Biggest rail strikes in 30 years go ahead as RMT slams government for ‘telling a pack of lies’

'The rail companies have now proposed pay rates that are massively under the relevant rates of inflation'

rmt

The biggest rail strikes to hit Britain in 30 years have kicked off today, with tens of thousands of staff walking out over pay, conditions and government cuts.

More than 40,000 RMT members, including signallers, maintenance and train staff, have walked out, and are also due to strike on Thursday and Saturday.

Unions have also warned that the strikes could mark a summer of discontent, with teachers, medics, waste disposal workers and even barristers moving towards industrial action as surging food and fuel prices push inflation towards 10%.

The RMT, which represents rail workers ranging from catering staff to signallers, is calling for a pay rise of at least 7%. The union says that employers have only offered a 2% rise with the possibility of 1% more, only on the condition that workers accept proposed job cuts and changes to working practices.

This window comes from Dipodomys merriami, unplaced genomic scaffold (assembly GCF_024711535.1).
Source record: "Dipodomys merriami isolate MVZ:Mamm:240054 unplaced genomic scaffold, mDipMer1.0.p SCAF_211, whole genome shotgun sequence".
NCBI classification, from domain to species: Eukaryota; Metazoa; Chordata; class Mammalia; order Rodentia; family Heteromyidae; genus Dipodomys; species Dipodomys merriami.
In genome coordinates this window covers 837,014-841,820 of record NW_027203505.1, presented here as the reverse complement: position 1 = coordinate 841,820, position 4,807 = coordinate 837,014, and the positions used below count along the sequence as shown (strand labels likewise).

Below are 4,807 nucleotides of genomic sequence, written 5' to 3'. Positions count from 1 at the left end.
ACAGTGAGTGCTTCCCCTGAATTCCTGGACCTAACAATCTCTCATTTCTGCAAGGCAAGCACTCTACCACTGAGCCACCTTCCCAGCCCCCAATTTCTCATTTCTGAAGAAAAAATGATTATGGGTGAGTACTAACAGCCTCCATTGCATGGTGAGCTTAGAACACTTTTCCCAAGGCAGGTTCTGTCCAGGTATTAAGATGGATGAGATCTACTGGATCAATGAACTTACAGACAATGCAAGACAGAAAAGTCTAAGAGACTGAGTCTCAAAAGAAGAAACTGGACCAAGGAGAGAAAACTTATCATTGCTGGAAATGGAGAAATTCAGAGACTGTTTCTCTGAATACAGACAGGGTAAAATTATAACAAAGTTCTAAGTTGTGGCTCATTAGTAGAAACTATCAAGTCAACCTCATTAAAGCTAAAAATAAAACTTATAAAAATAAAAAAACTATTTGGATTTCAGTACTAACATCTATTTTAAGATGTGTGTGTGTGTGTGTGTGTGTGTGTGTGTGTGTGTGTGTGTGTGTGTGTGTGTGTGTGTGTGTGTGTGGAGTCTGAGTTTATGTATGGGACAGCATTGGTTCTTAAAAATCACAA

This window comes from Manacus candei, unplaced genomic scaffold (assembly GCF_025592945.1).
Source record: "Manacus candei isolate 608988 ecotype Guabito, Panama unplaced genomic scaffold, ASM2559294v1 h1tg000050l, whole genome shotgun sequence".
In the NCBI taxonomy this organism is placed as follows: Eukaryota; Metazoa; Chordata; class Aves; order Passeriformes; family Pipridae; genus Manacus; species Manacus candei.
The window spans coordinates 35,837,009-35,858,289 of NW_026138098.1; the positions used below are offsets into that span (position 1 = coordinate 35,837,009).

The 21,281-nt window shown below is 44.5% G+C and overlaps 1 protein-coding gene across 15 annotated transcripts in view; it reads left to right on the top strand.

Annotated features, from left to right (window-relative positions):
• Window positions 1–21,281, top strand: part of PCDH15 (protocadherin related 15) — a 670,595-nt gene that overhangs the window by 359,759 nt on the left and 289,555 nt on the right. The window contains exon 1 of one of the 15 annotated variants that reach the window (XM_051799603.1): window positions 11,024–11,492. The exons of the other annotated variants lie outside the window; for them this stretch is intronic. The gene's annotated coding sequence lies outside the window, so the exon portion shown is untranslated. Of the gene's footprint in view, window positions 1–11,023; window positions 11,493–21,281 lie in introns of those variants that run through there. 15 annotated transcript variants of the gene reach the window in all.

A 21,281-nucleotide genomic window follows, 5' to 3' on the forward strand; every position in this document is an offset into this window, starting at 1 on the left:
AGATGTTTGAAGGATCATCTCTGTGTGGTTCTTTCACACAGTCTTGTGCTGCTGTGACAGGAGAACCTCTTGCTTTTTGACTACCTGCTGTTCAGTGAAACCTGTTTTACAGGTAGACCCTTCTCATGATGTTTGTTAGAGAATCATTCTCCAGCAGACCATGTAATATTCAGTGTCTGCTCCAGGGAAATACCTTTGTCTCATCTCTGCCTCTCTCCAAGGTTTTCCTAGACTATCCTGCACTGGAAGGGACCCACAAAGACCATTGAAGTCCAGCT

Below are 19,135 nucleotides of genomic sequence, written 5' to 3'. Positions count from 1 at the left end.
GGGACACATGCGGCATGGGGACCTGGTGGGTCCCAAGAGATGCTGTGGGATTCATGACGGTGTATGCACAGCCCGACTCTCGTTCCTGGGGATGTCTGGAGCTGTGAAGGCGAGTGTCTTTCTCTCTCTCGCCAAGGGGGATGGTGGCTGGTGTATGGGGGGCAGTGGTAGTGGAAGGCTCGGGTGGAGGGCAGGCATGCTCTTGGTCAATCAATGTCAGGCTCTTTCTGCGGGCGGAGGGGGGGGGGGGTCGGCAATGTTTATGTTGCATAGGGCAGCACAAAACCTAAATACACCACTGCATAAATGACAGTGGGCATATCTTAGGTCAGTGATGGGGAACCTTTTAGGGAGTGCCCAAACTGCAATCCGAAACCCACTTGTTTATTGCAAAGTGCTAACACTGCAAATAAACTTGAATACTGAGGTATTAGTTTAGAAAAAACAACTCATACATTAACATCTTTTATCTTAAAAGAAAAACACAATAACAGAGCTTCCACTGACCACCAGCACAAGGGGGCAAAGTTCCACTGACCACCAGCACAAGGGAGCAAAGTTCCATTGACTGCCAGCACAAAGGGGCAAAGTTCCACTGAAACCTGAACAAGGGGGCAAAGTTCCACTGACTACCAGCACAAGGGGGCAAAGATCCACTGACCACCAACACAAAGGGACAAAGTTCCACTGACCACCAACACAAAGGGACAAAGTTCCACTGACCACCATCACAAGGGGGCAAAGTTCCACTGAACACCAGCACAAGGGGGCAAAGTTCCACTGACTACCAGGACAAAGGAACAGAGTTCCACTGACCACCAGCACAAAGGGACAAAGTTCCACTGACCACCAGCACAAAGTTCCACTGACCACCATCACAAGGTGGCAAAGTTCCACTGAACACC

The union said in a statement: “The rail companies have now proposed pay rates that are massively under the relevant rates of inflation, coming on top of the pay freezes of the past few years.

“At the behest of the Government, companies are also seeking to implement thousands of job cuts and have failed to give any guarantee against Compulsory Redundancies.”

RMT chief Mick Lynch told LBC he was “unhappy” the action was necessary but said workers had been left with no choice.

Addressing concerns that critical workers, including nurses, had been prevented from getting to work, he said that many were “suffering from the same things as our members” with job insecurity, low pay and poor conditions.

The union boss also hit out at the government for telling “a pack of lies about our people and a pack of lies about this industry”.

“Rather than telling lies about our members and about the state of this industry, they need to give the companies a mandate to negotiate so that we can settle this deal,” he said.

Basit Mahmood is editor of Left Foot Forward

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